Dynamicland was cofounded by Bret Victor, a former Apple UI/UX designer whose popular web talks articulate a radical vision for human-computer interaction that is grounded in a philosophical consideration of what it means to do intellectual work.[4] Victor is fond of that “something went wrong” evolution cartoon, in which the silhouetted figure of man ascends from the crouching posture of an ape, only to end up hunched over a desktop. A humane technical medium––one that, in Silicon Valley–speak, were to “maximize human potential” would allow people to work embedded in their immediate physical environment, using all of their senses. Victor extols the sensorial virtues of physical objects––“their texture, pliability, temperature; their distribution of weight; their edges, curves, and ridges; how they respond in your hand as you use them”––comparing them favorably to the “hokey visual façade” of our glass-covered iPhones.[5]

In this sense, Victor’s insistence on intimate collaboration with our material environments reads like a textbook application of Deleuzo-Guattarian assemblage theory, Latourian actor-networks, or new materialist feminist “entanglements” to interface design. Dynamicland emphasizes sociality and interhuman connectivity: the ability to make eye contact with your co-workers, to create while sitting around the same table. It also expresses an explicit sociopolitical agenda: to uplift “all people, not just those traditionally advantaged by technology,” and to develop what the organization calls its “dynamic medium” by working closely with the Oakland community in which the lab is based.[6] Dynamicland promises a break from the Cartesian subject of typical tech—Donna Haraway’s all-seeing, body-less “Max Headroom,” the “white male computer hacker in solitary electronic confinement,” acting out fantasies of domination on a social and natural ecology he is radically removed from.[7]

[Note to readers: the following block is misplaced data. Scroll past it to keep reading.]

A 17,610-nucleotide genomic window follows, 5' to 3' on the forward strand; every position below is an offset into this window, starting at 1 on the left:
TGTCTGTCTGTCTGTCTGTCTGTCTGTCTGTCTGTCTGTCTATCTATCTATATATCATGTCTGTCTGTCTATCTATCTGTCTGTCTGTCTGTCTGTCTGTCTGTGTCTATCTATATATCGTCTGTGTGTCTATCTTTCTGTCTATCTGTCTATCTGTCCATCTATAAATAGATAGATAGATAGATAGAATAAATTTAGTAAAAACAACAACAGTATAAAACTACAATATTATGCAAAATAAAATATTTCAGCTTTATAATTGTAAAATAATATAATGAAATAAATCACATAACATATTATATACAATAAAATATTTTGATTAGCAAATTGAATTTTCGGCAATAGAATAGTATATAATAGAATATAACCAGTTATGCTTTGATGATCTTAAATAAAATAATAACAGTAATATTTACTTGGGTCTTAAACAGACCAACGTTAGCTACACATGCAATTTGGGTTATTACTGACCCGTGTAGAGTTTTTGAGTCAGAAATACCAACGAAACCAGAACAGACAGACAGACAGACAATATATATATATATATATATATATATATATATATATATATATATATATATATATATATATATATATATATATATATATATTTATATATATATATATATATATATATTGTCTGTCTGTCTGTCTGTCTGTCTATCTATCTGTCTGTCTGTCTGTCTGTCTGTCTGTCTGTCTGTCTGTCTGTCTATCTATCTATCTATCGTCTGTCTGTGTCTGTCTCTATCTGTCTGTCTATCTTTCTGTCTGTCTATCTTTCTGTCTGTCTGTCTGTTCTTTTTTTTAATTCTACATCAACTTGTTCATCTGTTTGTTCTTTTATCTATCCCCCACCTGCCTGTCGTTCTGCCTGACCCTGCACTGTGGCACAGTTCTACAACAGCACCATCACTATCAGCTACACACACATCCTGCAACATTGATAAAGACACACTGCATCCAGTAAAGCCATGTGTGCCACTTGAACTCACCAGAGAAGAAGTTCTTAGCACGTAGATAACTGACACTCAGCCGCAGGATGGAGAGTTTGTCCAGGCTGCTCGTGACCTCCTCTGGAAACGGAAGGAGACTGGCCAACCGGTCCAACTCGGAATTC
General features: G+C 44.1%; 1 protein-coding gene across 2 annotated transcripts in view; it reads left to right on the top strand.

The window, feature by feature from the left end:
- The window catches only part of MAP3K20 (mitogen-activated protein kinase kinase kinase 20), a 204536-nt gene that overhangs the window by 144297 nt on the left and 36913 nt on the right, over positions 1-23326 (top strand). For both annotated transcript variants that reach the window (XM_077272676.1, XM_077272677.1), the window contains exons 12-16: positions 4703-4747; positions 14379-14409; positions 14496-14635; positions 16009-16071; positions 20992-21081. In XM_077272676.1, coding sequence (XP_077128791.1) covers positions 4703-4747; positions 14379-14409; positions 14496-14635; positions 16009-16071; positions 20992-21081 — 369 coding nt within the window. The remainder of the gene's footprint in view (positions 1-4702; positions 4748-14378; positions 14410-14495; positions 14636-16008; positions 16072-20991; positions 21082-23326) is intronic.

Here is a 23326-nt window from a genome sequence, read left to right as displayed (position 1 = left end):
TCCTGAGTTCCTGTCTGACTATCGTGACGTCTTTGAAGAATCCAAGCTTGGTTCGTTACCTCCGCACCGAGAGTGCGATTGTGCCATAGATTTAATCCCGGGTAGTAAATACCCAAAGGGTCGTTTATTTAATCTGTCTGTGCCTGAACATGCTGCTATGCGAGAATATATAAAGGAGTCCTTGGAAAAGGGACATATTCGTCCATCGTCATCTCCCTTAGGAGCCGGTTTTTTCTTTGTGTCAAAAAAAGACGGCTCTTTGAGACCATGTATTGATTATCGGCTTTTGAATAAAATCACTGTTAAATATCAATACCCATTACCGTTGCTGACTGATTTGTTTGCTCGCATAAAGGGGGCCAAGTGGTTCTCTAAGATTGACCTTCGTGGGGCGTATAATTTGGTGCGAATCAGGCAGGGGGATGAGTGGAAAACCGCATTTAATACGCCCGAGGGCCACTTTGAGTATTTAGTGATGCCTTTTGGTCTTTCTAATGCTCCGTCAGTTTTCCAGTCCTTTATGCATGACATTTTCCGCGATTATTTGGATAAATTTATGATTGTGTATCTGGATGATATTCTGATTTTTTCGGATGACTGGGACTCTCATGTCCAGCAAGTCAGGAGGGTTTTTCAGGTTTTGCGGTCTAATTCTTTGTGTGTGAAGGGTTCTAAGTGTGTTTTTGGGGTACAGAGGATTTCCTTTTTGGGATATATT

Seen another way, however, Dynamicland’s metaphoric objects merely alienate users from the “real” materiality of machines. Dynamicland’s other cofounder is Alan Kay, a pioneer of the graphical user interface (GUI) and object-oriented programming (OOP). At Xerox PARC, the legendary lab on which Dynamicland is based, Kay led the development of the 1981 Xerox Star, a research computer that introduced the now-ubiquitous interface with which Apple would reach commercial success: a virtual “desktop” populated by representations of physical objects such as folders and paper documents, serviceable via familiar actions like “copy and paste” or “drag and drop.”[8] OOP, similarly, is a coding style in which programmers attribute computer processes to discrete “objects” with neatly circumscribed properties which are imagined to interact in a complex (and fantastical) digital ecology. It follows the logic of a sentence––a noun does a verb––thereby distinguishing itself from, say, functional programming, in which programs are treated more like mathematical equations. New media theorist Wendy Hui Kyong Chun criticizes such metaphoric frameworks for obscuring the material, time-based processes of hardware, thereby enacting the old logocentric adage in which word is deed.[9] This ideological “fetish,” in which the source of causality is incorrectly placed at the fingertips of a sovereign author-programmer-user who seems to directly manipulate virtual objects, encourages fantasies of control rather than ecological, entangled technical practice.[10]